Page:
The shrill response to the paper has been quite a bit more interesting than the paper itself; remember that it had two main parts, this 'note' is all about the rating of abstracts by volunteers, the other half was rating of whole papers by their authors. By this method the number of studies that endorsed the consensus? Oh it was 97%.

    The abstracts and the ratings are online at SkS; it would be the work of a few mandays to re-rate a statistically significant sample using a 'pristine' rating method and show the 97 number is bunk. Something Watts or Steve 'FOI' McIntyre could easily crowdsource in a week or less. Of course they won't and we know why they won't.

    Hmmm. That makes me think - if ratings collected by poorly supervised and unqualified volunteers organised by a website with a particular position are unacceptable in the literature, indeed amount to fraud, what does that mean for surfacestations.org? ;-) "

    1. Phil, I will say here what I have been saying elsewhere: Duarte is an idiot.

      He may well be shooting himself in the foot if he considers a career in academia, since few people will appreciate his continuous cry of "fraud" whenever he doesn't like the choices made by others. In fact, his own work might well be scrutinized a lot more, because it would not be the first time someone who is screaming so loud is projecting his own willingness to bend the rules in his favor.

      I do hope he tries to get some of his criticism published, and in particular his complaint about the raters and their supposed "radical" bias. The only way he can make their potential bias into a really problematic issue is by not mentioning that Cook et al *explicitly acknowledged* this possibility, and tested it by comparing to the author ratings. And by not mentioning this...well...it isn't too hard for some people to claim he committed fraud (leaving out inconvenient data).

    2. Indeed. Duarte seems to have written a piece arguing the paper should be ignored followed by a massive 17,000 word screed against it, long on polemic, rather light on evidence. In Cook's shoes I would be delighted by the extra publicity - not that he needs it. Fellow obssessive Brandon pulled a similar trick of quoting from the leaked forum, without pointing out the relevant parts from the methodology of the paper.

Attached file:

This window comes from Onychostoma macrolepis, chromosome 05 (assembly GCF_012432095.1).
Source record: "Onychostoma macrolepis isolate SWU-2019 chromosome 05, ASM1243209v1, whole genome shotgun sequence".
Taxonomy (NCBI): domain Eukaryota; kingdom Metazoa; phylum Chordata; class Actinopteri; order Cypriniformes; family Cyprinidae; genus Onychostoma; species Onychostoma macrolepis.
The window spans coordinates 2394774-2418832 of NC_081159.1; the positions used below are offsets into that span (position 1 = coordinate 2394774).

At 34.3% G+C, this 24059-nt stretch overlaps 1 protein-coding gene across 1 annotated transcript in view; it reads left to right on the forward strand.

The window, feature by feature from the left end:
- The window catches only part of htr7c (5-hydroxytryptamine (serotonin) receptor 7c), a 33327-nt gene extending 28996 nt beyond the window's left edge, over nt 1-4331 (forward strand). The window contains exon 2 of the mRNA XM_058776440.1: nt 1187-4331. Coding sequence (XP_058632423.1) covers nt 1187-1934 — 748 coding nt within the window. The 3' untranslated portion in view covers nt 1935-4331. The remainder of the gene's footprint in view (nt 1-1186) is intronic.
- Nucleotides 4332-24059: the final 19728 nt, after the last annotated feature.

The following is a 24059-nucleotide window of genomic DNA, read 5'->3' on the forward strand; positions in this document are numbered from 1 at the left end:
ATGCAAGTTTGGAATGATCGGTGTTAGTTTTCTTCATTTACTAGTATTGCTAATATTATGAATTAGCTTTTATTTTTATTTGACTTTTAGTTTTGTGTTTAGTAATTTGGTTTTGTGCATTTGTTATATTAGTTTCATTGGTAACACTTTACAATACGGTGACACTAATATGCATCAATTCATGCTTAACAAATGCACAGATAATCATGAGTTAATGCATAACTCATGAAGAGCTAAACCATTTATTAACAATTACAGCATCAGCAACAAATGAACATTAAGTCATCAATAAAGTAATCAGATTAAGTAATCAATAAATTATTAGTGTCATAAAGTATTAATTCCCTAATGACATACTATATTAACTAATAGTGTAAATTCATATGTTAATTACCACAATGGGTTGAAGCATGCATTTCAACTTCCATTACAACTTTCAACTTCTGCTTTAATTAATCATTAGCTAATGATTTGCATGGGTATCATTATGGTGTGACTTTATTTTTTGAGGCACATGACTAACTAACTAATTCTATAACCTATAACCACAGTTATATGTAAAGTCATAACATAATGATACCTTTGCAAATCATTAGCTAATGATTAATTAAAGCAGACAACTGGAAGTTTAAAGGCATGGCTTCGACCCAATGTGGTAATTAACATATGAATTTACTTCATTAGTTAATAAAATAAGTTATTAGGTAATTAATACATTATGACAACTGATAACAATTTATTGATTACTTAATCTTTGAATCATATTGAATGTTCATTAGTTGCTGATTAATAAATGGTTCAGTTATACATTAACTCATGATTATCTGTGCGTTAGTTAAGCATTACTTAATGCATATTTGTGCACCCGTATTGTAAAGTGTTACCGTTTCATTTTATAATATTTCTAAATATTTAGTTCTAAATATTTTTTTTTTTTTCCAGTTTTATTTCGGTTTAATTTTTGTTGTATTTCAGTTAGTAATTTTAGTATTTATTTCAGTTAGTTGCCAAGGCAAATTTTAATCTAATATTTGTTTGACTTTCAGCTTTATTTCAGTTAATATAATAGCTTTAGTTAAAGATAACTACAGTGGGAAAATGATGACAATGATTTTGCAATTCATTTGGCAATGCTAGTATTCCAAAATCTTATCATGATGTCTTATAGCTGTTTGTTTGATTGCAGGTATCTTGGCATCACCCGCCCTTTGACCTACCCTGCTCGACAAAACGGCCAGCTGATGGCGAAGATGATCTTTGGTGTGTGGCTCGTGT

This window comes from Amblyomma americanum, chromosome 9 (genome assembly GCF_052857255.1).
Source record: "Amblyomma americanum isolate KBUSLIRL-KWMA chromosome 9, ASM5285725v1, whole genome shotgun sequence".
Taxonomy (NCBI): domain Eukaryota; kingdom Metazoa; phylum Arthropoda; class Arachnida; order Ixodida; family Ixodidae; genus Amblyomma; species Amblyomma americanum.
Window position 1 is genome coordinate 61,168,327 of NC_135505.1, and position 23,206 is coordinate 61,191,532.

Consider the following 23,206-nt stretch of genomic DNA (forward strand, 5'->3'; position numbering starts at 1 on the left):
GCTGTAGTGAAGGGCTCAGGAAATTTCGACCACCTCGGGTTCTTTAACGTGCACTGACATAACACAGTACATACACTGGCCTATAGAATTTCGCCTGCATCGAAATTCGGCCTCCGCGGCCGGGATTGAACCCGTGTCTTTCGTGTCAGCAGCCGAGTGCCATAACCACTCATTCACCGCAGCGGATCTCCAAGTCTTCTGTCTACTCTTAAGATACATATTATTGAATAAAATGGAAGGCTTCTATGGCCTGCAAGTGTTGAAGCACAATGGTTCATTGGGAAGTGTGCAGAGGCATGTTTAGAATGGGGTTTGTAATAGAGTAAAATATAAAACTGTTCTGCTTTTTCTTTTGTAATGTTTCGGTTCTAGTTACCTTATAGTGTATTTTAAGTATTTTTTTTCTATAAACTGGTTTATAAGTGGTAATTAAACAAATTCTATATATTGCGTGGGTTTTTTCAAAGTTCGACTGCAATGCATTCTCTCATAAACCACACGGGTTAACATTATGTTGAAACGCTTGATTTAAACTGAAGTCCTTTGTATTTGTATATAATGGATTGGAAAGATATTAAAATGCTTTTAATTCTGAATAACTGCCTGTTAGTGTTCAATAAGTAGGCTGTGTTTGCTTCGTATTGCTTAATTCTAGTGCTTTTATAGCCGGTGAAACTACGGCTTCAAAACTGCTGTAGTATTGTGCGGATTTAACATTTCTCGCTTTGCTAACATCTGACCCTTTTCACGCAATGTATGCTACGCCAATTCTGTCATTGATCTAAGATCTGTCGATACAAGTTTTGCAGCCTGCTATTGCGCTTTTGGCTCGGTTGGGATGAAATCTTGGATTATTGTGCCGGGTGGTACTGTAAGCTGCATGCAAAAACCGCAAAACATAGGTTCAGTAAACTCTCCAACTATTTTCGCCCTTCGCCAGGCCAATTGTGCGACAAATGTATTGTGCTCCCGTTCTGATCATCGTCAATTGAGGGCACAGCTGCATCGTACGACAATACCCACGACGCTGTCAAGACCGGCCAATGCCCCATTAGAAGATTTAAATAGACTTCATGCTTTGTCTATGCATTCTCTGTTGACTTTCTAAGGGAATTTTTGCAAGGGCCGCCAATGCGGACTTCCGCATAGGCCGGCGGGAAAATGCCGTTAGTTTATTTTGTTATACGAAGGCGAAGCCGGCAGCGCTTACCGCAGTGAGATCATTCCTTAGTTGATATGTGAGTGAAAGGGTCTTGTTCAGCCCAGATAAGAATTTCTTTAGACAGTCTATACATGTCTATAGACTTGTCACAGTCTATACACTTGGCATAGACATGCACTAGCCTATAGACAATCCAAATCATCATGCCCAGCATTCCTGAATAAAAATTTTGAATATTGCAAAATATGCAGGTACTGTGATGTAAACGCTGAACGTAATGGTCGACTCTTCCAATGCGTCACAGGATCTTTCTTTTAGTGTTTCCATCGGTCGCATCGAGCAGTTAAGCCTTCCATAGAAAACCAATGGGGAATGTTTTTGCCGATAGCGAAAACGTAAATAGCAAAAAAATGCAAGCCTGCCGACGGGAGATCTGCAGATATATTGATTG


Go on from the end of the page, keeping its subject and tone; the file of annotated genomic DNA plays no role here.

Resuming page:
Duarte thinks some papers shouldn't have been included and tells us which ones. Twelve, at the last count. Duarte is incensed that raters discussed the rating process and asked for clarification of the guidelines as the study progressed. This, he claims, is evidence that they were neither independent nor anonymised as the paper described. But all he had to do was READ THE PAPER to discover that .

      '...some subjectivity is inherent in the abstract rating process. While criteria for determining ratings were defined prior to the rating period, some clarifications and amendments were required as specific situations presented themselves'

      How on earth did he think this occurred if the researchers did not communicate and discuss cases?

      The design of the study could have been better, undoubtedly, and there's one incident of a researcher conceding that she broke the protocol by looking at the whole paper rather than just the abstract (one, out of 12,000). Calling this fraud - an extremely grave accusation - just makes Duarte look very, very silly.

    3. "Duarte is incensed that raters discussed the rating process and asked for clarification of the guidelines as the study progressed."

      I keep coming back to the marking of exam papers whenever I read some of the idiocy of the deniers over Cook2013. Having examined for twelve years, I have lost count of the emails and phone calls I have made to my team leader asking for clarification on marking points. In fact, it is encouraged because it means that consistency is maintained. As points get raised by the examiners, further guidance is usually emailed to everyone marking the papers. It's not rocket science but to the deniers it seems to be a sign of weakness when actually it is a clear sign of strength.

  2. Slight typo:

    (3896 ÷ 4014)/100 should be (3896 ÷ 4014)*100

    1. Oh dear. I'm not on top of my game this week, am I? Still, what's 10,000 x between friends :)